– Wow, you still have your Christmas tree all lit up, – a plumber says appreciatively, while handing me a bill for his visit. The bill is high. Too high for his work on my boiler, which took no more than twenty minutes. I usually argue over his bills. I say things like “It’s unfair to charge me $400 for twenty minutes of work, even if you had to install some new parts!” And so forth. I’m no stranger to arguments which get me nowhere.
But this time everything proceeds peacefully.
“It’s not a Christmas tree,” I correct him. “It’s a New Year’s tree. Since the Soviet Union was an atheist state, they did away with religious symbols, including such things as Christmas trees.”
“The Soviet Union?” he says. “It was atheist?”
“Communism and atheism go together, don’t you know?” I say matter-of-factly, as though this well-fed plumber, who looks more like a millionaire than a plumber, is expected to know anything about Communism and what it goes together with and what it doesn’t.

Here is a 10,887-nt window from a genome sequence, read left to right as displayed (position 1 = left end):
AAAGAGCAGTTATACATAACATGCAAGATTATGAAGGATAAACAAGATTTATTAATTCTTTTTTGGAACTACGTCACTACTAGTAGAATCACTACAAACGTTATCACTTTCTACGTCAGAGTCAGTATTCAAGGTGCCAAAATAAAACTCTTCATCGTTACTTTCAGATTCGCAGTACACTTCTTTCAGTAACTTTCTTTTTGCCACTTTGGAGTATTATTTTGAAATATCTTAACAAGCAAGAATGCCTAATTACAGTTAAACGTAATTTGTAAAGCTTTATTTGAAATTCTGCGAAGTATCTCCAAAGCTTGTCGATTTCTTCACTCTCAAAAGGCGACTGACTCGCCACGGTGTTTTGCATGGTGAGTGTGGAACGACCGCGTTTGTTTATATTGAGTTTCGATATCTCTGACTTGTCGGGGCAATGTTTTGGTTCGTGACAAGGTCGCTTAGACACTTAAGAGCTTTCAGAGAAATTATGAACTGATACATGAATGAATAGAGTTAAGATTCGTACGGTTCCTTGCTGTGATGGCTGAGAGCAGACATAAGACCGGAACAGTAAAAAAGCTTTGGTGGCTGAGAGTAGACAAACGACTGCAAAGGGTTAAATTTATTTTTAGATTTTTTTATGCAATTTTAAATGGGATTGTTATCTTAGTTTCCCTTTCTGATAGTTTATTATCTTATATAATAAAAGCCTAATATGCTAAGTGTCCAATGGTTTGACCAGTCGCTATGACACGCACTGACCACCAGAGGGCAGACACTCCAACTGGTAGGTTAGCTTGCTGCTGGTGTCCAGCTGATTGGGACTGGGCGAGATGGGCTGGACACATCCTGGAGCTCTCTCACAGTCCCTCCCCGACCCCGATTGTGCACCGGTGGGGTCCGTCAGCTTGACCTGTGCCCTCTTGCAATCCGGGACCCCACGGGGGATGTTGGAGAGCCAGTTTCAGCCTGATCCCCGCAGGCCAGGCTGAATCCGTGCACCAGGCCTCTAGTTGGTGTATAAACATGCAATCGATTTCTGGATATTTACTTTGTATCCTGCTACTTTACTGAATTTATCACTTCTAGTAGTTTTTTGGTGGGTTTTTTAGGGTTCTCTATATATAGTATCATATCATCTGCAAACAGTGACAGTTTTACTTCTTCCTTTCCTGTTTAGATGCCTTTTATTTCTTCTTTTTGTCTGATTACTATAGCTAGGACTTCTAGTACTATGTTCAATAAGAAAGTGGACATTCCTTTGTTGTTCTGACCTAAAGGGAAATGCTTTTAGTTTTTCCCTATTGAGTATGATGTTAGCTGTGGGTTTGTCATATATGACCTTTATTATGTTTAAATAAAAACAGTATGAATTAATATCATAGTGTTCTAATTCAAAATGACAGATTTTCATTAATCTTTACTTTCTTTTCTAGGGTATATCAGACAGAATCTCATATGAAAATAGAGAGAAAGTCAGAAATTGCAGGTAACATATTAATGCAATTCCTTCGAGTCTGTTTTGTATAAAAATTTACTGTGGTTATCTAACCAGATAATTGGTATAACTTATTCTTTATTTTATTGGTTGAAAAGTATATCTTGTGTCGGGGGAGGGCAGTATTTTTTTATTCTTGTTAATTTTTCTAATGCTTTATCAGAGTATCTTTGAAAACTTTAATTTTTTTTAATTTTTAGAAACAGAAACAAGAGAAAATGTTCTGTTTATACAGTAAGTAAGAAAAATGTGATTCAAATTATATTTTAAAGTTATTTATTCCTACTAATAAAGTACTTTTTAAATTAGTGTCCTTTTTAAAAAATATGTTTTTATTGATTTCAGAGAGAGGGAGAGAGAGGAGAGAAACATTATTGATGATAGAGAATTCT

“No!” he says with feeling. “I didn’t know that it was atheist.”
“The USSR…, ” I begin a sentence, but he interrupts.
“The USSR? The United States of Soviet Russia…?”
“No,” I say, “The Union of Soviet Socialist Republics.”
“How interesting,” he says.
“So in the USSR, they took away religious symbols and holidays, including Christmas, but because people loved a Christmas tree, they allowed the tree to stay but under a different name. So it became a New Year Tree, and from then on it was associated with the New Year, not Christmas.”
“How interesting!” he says again. “I just love that you still have it on. It lights up the house.”
“Yes, that’s why they burned the Yule log on winter solstice, long before the Christian holiday replaced it. To light up the darkest time of the year. That’s the origin of Christmas, you know.”
“So Christmas is not about baby Jesus?” he says. “It’s this other thing?”
“I’m just talking about origins of holidays of light in the darkest time of the year,” I say, signing and handing him a check, my unfairly high payment for his visit.
“Wonderful!” he says, putting away my check. “I love it that you still have your tree in February!”
I begin to to realize how he tricked me by diverting my attention from his bill to the tree. I got so side-tracked by telling him the story behind the New Year tree that I forgot to argue about the unfair cost and just wrote the check for the amount on his bill. He won, I lost. What does atheism in Communist countries have to do with it?

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